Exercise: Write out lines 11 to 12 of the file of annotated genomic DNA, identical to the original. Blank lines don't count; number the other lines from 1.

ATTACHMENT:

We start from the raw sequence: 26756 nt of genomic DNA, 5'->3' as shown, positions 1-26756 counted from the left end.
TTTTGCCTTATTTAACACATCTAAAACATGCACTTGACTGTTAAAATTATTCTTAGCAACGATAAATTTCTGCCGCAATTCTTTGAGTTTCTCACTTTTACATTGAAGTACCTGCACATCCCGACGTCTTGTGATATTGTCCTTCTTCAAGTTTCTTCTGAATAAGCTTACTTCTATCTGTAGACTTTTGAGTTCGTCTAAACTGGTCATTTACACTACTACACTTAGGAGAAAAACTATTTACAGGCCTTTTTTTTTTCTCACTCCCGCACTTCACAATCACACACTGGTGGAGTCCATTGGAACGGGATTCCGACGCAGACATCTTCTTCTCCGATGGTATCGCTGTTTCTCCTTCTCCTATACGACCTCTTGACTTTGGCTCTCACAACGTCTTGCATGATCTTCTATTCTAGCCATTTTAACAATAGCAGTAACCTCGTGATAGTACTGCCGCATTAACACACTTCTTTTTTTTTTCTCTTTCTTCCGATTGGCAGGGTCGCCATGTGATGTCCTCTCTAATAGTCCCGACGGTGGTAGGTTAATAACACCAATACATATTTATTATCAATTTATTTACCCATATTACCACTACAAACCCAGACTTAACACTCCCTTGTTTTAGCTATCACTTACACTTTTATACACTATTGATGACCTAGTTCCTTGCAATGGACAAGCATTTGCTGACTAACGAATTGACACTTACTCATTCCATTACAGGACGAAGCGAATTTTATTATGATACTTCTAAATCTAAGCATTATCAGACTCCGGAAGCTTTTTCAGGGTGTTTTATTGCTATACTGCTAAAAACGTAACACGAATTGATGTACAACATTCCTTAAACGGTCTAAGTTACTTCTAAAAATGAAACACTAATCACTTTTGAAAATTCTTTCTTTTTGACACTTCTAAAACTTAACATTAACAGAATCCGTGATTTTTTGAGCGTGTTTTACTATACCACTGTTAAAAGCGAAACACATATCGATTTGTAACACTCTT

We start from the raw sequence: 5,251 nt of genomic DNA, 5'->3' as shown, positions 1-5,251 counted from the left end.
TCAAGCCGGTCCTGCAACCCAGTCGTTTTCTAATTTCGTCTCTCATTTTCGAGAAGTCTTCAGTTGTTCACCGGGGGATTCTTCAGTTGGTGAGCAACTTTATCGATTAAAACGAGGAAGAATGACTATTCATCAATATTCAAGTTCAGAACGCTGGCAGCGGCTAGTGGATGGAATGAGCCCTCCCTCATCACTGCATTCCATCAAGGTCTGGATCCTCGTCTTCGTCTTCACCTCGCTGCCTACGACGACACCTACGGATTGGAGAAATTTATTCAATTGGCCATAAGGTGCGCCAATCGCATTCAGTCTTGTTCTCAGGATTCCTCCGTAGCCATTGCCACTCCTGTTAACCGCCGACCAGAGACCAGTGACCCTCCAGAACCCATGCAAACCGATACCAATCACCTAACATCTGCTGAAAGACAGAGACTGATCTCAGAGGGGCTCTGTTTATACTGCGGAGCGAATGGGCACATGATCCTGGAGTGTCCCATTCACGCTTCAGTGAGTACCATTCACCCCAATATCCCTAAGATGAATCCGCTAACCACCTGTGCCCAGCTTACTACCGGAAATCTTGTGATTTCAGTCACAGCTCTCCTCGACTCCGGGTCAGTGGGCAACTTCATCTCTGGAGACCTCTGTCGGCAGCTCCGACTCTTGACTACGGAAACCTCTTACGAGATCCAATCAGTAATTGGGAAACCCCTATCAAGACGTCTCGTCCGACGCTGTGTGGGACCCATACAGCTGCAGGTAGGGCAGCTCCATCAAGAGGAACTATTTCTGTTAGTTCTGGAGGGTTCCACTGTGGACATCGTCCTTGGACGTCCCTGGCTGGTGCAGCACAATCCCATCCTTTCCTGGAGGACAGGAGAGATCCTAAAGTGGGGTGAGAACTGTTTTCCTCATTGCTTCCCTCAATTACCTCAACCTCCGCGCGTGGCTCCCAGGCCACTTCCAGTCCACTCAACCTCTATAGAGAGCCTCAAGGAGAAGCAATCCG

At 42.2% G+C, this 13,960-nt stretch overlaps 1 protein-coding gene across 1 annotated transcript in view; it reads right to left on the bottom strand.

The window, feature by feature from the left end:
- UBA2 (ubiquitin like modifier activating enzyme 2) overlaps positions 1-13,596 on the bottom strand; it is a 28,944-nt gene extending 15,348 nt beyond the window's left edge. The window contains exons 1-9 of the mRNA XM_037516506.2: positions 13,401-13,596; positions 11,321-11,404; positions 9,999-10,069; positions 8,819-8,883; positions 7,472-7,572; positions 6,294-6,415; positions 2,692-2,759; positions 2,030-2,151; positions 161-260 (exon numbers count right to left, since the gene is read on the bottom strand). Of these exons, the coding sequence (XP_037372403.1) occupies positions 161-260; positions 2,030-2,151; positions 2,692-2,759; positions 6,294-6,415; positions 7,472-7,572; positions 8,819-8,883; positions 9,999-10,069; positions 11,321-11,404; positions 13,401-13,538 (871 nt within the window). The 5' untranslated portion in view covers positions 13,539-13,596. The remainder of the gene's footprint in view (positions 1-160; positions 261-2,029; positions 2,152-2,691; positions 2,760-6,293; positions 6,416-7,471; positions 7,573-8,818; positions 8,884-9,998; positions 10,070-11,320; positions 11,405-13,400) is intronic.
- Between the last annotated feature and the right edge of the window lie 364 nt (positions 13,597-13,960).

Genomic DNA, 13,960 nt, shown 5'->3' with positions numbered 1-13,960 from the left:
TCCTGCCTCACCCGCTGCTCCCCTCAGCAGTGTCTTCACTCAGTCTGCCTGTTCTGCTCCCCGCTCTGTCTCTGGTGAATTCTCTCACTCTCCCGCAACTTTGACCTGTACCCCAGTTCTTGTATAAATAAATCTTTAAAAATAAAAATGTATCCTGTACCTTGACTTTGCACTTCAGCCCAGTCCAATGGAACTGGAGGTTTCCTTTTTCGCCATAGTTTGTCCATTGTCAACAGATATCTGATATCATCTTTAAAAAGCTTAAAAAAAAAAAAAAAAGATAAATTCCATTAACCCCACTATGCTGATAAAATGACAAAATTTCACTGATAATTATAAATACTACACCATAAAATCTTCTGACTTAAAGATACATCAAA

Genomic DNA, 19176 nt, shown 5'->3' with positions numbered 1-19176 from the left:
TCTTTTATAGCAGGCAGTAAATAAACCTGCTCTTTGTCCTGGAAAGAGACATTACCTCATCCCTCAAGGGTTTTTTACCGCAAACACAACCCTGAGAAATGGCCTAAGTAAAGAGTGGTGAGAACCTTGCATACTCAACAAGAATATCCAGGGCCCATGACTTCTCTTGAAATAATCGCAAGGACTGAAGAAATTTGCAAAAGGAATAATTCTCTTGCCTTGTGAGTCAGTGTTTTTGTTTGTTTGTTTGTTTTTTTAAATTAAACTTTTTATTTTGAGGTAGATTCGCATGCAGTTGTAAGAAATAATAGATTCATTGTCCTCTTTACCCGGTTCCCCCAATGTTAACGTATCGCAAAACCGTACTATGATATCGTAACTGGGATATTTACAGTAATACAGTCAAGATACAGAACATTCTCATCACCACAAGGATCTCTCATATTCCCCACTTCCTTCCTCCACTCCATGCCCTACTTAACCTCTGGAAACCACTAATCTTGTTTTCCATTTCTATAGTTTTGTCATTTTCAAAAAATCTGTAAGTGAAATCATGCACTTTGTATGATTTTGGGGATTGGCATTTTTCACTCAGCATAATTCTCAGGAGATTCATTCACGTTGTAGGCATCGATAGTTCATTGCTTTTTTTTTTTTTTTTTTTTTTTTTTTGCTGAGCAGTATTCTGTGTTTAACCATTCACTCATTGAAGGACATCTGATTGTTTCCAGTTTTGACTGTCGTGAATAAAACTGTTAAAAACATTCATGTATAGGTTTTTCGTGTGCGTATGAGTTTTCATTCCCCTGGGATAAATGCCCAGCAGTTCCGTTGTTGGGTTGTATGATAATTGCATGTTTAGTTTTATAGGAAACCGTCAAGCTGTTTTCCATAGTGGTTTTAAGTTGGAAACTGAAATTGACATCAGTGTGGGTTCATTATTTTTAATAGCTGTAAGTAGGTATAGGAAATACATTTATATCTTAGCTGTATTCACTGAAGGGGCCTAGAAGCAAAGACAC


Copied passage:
Genomic DNA, 19176 nt, shown 5'->3' with positions numbered 1-19176 from the left:
TCTTTTATAGCAGGCAGTAAATAAACCTGCTCTTTGTCCTGGAAAGAGACATTACCTCATCCCTCAAGGGTTTTTTACCGCAAACACAACCCTGAGAAATGGCCTAAGTAAAGAGTGGTGAGAACCTTGCATACTCAACAAGAATATCCAGGGCCCATGACTTCTCTTGAAATAATCGCAAGGACTGAAGAAATTTGCAAAAGGAATAATTCTCTTGCCTTGTGAGTCAGTGTTTTTGTTTGTTTGTTTGTTTTTTTAAATTAAACTTTTTATTTTGAGGTAGATTCGCATGCAGTTGTAAGAAATAATAGATTCATTGTCCTCTTTACCCGGTTCCCCCAATGTTAACGTATCGCAAAACCGTACTATGATATCGTAACTGGGATATTTACAGTAATACAGTCAAGATACAGAACATTCTCATCACCACAAGGATCTCTCATATTCCCCACTTCCTTCCTCCACTCCATGCCCTACTTAACCTCTGGAAACCACTAATCTTGTTTTCCATTTCTATAGTTTTGTCATTTTCAAAAAATCTGTAAGTGAAATCATGCACTTTGTATGATTTTGGGGATTGGCATTTTTCACTCAGCATAATTCTCAGGAGATTCATTCACGTTGTAGGCATCGATAGTTCATTGCTTTTTTTTTTTTTTTTTTTTTTTTTTTGCTGAGCAGTATTCTGTGTTTAACCATTCACTCATTGAAGGACATCTGATTGTTTCCAGTTTTGACTGTCGTGAATAAAACTGTTAAAAACATTCATGTATAGGTTTTTCGTGTGCGTATGAGTTTTCATTCCCCTGGGATAAATGCCCAGCAGTTCCGTTGTTGGGTTGTATGATAATTGCATGTTTAGTTTTATAGGAAACCGTCAAGCTGTTTTCCATAGTGGTTTTAAGTTGGAAACTGAAATTGACATCAGTGTGGGTTCATTATTTTTAATAGCTGTAAGTAGGTATAGGAAATACATTTATATCTTAGCTGTATTCACTGAAGGGGCCTAGAAGCAAAGACAC